Adoption can be expensive. For this reason, the government aims to reduce the financial burdens of the prospective adoptive parents through the Federal Adoption Tax Credit or FATC.
Non-refundable since 1997, the FATC allows adoptive parents to reduce their tax obligations. If not consumed within a year, the credit shall be carried over to the succeeding years. Hence, the policy leads up to 6 years of the tax subsidy.
The Affordable Health Act of 2010 has enabled taxpayers to monetarily claim the credit than for it to significantly decrease their taxes. However, this only lasted for two years. It reverted to the non-refundable approach last 2012. The credit value for the year 2017 is $13,570.
The market annually increases the price of basic commodities. Thus, lower tax liability translates to a bigger budget for the child’s needs. Due to the non-refundability of the credit, families with higher tax liability profit the most from the yearly increasing tax credit.
With the credit in mind, more families are now considering adoption. In fact, there is no limit on the children that they can adopt. This results in a possible added tax credit because the latter value depends on per adopted child.
The government can also take advantage from this arrangement. By giving out tax credits, they reduce the children under foster care. Maintaining the latter is costlier compared to sponsoring tax credits.
The State of Arizona offers the Adoption Subsidy Program on top of the Federal Adoption Tax Credit. This includes the adoptive parents and individuals needed for the care of a special needs child.
The subsidy lasts until the child’s 18th year, given that the adoptive parents support the child financially and academically.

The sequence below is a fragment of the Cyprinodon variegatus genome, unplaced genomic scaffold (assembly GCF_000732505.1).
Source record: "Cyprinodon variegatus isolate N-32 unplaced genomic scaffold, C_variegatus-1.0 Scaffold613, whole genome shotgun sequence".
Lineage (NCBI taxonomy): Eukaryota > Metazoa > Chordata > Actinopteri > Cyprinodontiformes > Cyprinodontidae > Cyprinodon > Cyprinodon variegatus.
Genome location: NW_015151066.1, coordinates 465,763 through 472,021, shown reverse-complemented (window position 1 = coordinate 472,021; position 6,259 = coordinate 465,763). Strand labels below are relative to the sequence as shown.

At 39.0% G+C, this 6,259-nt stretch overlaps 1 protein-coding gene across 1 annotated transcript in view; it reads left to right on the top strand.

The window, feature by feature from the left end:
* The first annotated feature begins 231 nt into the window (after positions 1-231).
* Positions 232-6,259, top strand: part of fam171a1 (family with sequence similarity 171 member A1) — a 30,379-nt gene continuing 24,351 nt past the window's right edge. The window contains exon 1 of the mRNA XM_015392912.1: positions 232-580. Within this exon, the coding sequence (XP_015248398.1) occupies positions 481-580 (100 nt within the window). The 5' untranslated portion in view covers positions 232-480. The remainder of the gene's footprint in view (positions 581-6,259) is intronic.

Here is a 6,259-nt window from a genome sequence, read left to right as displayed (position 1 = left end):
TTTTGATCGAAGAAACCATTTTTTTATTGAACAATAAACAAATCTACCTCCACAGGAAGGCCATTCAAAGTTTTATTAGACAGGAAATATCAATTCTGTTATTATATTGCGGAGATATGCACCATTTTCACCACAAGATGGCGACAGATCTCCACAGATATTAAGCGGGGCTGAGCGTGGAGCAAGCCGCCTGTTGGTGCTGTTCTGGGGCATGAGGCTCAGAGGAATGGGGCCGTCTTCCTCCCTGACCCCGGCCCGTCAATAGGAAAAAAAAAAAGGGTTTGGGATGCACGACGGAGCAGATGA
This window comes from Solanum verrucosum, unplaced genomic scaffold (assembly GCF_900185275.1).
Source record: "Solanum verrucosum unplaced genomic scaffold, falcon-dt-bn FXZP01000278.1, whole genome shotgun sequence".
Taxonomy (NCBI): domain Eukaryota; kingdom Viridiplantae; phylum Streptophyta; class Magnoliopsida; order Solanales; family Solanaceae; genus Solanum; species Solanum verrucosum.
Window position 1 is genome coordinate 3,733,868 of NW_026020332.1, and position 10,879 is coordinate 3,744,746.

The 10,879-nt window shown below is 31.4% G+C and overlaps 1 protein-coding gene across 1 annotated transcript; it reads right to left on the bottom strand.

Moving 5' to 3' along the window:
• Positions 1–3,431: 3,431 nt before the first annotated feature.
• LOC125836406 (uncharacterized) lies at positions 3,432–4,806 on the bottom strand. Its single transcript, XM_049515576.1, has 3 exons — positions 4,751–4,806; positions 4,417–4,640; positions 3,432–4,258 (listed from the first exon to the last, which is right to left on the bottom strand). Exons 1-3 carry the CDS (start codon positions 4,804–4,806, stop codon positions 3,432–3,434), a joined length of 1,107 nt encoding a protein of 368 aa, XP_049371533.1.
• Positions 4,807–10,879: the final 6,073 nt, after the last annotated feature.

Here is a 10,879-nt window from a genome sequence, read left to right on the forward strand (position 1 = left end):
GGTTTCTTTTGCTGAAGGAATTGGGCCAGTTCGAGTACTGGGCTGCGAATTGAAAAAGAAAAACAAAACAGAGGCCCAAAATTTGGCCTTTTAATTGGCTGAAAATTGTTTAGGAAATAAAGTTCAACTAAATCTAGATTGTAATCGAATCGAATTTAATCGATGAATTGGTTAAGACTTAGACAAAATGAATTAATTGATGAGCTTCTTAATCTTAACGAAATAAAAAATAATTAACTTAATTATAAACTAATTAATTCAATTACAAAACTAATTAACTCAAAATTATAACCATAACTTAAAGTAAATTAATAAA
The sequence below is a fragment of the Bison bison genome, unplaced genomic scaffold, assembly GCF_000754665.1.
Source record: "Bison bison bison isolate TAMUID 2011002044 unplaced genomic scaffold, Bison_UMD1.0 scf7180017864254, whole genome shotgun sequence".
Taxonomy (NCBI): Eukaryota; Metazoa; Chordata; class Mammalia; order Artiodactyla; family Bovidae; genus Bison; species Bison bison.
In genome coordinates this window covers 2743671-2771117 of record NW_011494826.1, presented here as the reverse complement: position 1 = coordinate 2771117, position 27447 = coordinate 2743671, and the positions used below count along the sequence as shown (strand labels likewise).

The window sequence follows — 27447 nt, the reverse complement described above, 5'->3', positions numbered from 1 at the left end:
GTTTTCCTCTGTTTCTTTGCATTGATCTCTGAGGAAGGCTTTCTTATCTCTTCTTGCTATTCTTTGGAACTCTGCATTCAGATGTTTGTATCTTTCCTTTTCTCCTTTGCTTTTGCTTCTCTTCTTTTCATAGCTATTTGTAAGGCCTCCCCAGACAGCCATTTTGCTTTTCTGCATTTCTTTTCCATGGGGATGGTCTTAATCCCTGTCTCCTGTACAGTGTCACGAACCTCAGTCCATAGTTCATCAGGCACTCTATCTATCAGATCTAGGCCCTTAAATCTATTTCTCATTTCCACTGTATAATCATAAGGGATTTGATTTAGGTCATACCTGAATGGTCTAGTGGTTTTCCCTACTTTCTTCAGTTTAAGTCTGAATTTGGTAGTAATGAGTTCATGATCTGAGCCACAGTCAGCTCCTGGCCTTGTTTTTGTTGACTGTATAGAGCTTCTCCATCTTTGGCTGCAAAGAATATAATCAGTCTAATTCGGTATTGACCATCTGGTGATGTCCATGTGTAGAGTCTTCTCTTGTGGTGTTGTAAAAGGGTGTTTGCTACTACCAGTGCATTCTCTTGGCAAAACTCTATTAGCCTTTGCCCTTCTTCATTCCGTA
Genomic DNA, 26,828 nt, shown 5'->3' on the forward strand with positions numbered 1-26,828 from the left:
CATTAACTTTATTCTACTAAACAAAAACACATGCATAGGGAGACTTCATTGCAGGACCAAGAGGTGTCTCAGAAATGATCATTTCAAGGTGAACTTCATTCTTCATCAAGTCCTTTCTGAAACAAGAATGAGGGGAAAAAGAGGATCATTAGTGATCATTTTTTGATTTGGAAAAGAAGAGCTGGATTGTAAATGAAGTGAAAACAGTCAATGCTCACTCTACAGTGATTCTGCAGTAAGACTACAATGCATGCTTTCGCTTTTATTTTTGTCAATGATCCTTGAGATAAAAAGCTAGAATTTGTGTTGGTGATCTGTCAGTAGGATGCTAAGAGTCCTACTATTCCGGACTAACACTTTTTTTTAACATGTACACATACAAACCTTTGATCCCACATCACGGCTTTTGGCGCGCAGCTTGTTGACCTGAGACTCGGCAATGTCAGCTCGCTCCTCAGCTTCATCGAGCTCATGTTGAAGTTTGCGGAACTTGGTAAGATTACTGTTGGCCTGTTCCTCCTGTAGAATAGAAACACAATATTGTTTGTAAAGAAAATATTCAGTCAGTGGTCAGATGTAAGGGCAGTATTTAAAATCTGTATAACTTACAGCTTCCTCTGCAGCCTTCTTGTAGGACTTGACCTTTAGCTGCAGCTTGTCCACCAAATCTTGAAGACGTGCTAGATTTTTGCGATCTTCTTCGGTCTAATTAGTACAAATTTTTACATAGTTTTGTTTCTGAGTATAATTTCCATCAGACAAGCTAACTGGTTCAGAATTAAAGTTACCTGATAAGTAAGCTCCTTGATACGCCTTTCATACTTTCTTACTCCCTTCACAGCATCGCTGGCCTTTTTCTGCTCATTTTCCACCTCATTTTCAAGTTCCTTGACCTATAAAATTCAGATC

Furthermore, the child enjoys the state’s medical, dental, and mental health coverage. The parents can also avail special services, if needed, that are in line with the current state laws.
The state has also provided a one-time reimbursement for the non-recurring adoption fees. The related ones are covered, such as the adoption and attorney fees. The parents shall receive up to $2,000 per child.
In addition, Arizona has its own Department of Child Safety that clamors to promote better beginnings for children.
Any adult aged 18 years old and above are eligible to adopt a child. The following requirements are needed: possession of the court certification, submission of application letter, attendance to adoption training and seminars, and the investigation of the adoptive parent’s social history, references, finances, morality, health, and past federal and state criminal records.
Private adoption agencies can help in the process. It is best to survey and interview agencies all around the state to find one that suits your schedule and preferences.
The State of Arizona and the federal government have made things easier for parents and individuals to adopt a child. When you adopt a family member or relative, there are tax benefits you need to look into that can help reduce your tax liability as a new parent. Get in touch with Robert A. Dodell, Attorney At Law for legal adoption representation.
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